19. A Rapid and Sensitive Method for Measuring N-Acetylglucosaminidase Activity in Cultured Cells

    PubMed Central

    Mauri, Victor; Lotfi, Parisa; Segatori, Laura; Sardiello, Marco

    2013-01-01

    A rapid and sensitive method to quantitatively assess N-acetylglucosaminidase (NAG) activity in cultured cells is highly desirable for both basic research and clinical studies. NAG activity is deficient in cells from patients with Mucopolysaccharidosis type IIIB (MPS IIIB) due to mutations in NAGLU, the gene that encodes NAG. Currently available techniques for measuring NAG activity in patient-derived cell lines include chromogenic and fluorogenic assays and provide a biochemical method for the diagnosis of MPS IIIB. However, standard protocols require large amounts of cells, cell disruption by sonication or freeze-thawing, and normalization to the cellular protein content, resulting in an error-prone procedure that is material- and time-consuming and that produces highly variable results. Here we report a new procedure for measuring NAG activity in cultured cells. This procedure is based on the use of the fluorogenic NAG substrate, 4-Methylumbelliferyl-2-acetamido-2-deoxy-alpha-D-glucopyranoside (MUG), in a one-step cell assay that does not require cell disruption or post-assay normalization and that employs a low number of cells in 96-well plate format. We show that the NAG one-step cell assay greatly discriminates between wild-type and MPS IIIB patient-derived fibroblasts, thus providing a rapid method for the detection of deficiencies in NAG activity. We also show that the assay is sensitive to changes in NAG activity due to increases in NAGLU expression achieved by either overexpressing the transcription factor EB (TFEB), a master regulator of lysosomal function, or by inducing TFEB activation chemically. Because of its small format, rapidity, sensitivity and reproducibility, the NAG one-step cell assay is suitable for multiple procedures, including the high-throughput screening of chemical libraries to identify modulators of NAG expression, folding and activity, and the investigation of candidate molecules and constructs for applications in enzyme replacement

  20. Growing evening primroses (Oenothera)

    PubMed Central

    Greiner, Stephan; Köhl, Karin

    2014-01-01

    The model plant Oenothera has contributed significantly to the biological sciences and it dominated the early development of plant genetics, cytogenetics, and evolutionary biology. The great advantage of using Oenothera as a model system is a large body of genetic, cytological, morphological, and ecological information collected over more than a century. The Oenothera system offers a well-studied taxonomy, population structure, and ecology. Cytogenetics and formal genetics at the population level are extensively developed, providing an excellent basis to study evolutionary questions. Further, Oenothera is grown as an oil seed crop for the production of essential fatty acids (gamma-linoleic acid) and is considered to be a medicinal plant due to its many pharmaceutically active secondary metabolites, such as ellagitannins. Although Oenothera has been cultivated as a laboratory organism since the end of the 19th century, there is a substantial lack of literature dealing with modern greenhouse techniques for the genus. This review compiles an overview about the growth requirements for the genus Oenothera, with a special focus on its genetically best-studied subsections Oenothera and Munzia. Requirements for greenhouse, field, and agronomic cultures are presented, together with information on substrate types, pest control, as well as vegetative and seed propagation, cross pollination, harvest, and seed storage. Particular aspects like germination, bolting, and flowering induction in taxonomically diverse material are reviewed. Methods recommended are supported by ecological and experimental data. An overview of the possibilities for wide hybridization and polyploidy induction in the genus is given. Germplasm resources are referenced. In summary, a comprehensive guideline for successful laboratory cultivation of Oenothera species is provided. PMID:24592268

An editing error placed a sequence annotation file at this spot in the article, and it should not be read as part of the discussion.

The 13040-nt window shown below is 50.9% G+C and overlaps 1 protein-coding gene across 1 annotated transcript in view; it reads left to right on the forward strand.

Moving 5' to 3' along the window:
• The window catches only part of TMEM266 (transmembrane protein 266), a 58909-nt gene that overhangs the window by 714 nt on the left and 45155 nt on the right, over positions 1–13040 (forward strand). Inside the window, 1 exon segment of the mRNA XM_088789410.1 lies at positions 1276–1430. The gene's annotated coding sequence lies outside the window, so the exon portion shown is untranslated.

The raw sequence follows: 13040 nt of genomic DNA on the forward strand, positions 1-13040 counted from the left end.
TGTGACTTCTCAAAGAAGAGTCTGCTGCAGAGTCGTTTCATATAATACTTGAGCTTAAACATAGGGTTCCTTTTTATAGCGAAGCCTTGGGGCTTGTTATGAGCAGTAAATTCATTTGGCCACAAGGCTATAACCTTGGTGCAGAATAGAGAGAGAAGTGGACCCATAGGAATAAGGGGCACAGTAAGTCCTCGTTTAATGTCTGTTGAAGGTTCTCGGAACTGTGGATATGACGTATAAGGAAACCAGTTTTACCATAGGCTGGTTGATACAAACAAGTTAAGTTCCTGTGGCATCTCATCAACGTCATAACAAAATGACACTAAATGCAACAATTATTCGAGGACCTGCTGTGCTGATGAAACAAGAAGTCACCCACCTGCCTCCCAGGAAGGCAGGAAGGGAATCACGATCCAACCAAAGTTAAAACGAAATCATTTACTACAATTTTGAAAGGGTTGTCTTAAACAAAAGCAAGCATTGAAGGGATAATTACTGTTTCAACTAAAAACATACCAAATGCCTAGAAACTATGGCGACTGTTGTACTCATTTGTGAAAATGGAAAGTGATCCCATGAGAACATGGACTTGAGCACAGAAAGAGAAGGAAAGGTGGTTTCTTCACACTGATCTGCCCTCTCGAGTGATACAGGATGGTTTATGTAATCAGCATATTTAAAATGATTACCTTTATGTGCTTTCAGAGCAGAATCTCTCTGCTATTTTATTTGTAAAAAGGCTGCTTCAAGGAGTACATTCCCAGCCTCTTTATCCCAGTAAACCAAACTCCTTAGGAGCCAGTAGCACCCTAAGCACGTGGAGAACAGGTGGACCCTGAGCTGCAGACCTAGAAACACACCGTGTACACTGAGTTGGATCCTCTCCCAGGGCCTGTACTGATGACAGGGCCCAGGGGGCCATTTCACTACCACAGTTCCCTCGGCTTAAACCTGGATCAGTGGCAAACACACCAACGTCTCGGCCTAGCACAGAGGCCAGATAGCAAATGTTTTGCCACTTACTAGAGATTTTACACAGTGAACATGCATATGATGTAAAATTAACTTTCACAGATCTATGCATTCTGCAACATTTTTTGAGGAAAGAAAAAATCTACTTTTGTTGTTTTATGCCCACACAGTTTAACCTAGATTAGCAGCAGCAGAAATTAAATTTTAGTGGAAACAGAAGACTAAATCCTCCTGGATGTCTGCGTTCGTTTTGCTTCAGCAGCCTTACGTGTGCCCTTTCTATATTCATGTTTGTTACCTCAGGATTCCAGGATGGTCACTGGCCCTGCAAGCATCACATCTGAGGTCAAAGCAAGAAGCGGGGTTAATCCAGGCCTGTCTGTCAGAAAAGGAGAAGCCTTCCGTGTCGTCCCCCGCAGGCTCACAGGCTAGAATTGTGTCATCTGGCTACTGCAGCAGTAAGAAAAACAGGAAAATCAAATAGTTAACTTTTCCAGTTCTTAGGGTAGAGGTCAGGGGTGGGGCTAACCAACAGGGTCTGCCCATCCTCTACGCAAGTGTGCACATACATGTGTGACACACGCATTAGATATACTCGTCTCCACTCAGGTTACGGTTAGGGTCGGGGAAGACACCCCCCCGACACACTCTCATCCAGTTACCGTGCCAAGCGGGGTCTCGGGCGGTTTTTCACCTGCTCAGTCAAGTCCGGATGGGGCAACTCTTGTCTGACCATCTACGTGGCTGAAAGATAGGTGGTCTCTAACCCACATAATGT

1. Macrophage-stimulating activity of exo-biopolymer from cultured rice bran with Monascus pilosus.

    PubMed

    Yu, K W; Kim, Y S; Shin, K S; Kim, J M; Suh, H J

    2005-07-01